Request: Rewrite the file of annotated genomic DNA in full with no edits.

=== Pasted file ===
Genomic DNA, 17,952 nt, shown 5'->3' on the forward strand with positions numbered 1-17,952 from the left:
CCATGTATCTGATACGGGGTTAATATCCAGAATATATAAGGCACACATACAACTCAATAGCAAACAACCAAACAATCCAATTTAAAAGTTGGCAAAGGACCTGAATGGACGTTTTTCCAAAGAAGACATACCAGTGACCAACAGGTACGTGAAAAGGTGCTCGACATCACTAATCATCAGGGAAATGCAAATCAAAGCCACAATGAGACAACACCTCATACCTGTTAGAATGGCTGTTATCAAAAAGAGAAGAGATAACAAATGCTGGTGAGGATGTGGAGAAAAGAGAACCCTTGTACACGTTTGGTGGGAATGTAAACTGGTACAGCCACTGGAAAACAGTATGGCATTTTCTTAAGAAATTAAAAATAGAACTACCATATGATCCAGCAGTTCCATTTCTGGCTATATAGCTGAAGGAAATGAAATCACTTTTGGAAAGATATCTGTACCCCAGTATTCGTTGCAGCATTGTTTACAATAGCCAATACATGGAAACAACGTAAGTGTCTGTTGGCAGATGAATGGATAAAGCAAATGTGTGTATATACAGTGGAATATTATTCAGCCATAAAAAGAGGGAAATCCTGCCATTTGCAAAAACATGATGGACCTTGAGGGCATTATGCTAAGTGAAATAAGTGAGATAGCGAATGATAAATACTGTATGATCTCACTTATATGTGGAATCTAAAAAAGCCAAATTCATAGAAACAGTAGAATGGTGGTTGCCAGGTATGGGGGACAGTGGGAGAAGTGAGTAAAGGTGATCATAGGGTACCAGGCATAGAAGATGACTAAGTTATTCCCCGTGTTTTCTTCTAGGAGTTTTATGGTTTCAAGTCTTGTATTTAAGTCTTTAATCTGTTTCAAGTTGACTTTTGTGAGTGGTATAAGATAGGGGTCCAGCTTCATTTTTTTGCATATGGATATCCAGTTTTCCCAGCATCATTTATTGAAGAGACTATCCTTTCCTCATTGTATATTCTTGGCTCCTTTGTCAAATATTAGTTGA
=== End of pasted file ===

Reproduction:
Genomic DNA, 17,952 nt, shown 5'->3' on the forward strand with positions numbered 1-17,952 from the left:
CCATGTATCTGATACGGGGTTAATATCCAGAATATATAAGGCACACATACAACTCAATAGCAAACAACCAAACAATCCAATTTAAAAGTTGGCAAAGGACCTGAATGGACGTTTTTCCAAAGAAGACATACCAGTGACCAACAGGTACGTGAAAAGGTGCTCGACATCACTAATCATCAGGGAAATGCAAATCAAAGCCACAATGAGACAACACCTCATACCTGTTAGAATGGCTGTTATCAAAAAGAGAAGAGATAACAAATGCTGGTGAGGATGTGGAGAAAAGAGAACCCTTGTACACGTTTGGTGGGAATGTAAACTGGTACAGCCACTGGAAAACAGTATGGCATTTTCTTAAGAAATTAAAAATAGAACTACCATATGATCCAGCAGTTCCATTTCTGGCTATATAGCTGAAGGAAATGAAATCACTTTTGGAAAGATATCTGTACCCCAGTATTCGTTGCAGCATTGTTTACAATAGCCAATACATGGAAACAACGTAAGTGTCTGTTGGCAGATGAATGGATAAAGCAAATGTGTGTATATACAGTGGAATATTATTCAGCCATAAAAAGAGGGAAATCCTGCCATTTGCAAAAACATGATGGACCTTGAGGGCATTATGCTAAGTGAAATAAGTGAGATAGCGAATGATAAATACTGTATGATCTCACTTATATGTGGAATCTAAAAAAGCCAAATTCATAGAAACAGTAGAATGGTGGTTGCCAGGTATGGGGGACAGTGGGAGAAGTGAGTAAAGGTGATCATAGGGTACCAGGCATAGAAGATGACTAAGTTATTCCCCGTGTTTTCTTCTAGGAGTTTTATGGTTTCAAGTCTTGTATTTAAGTCTTTAATCTGTTTCAAGTTGACTTTTGTGAGTGGTATAAGATAGGGGTCCAGCTTCATTTTTTTGCATATGGATATCCAGTTTTCCCAGCATCATTTATTGAAGAGACTATCCTTTCCTCATTGTATATTCTTGGCTCCTTTGTCAAATATTAGTTGA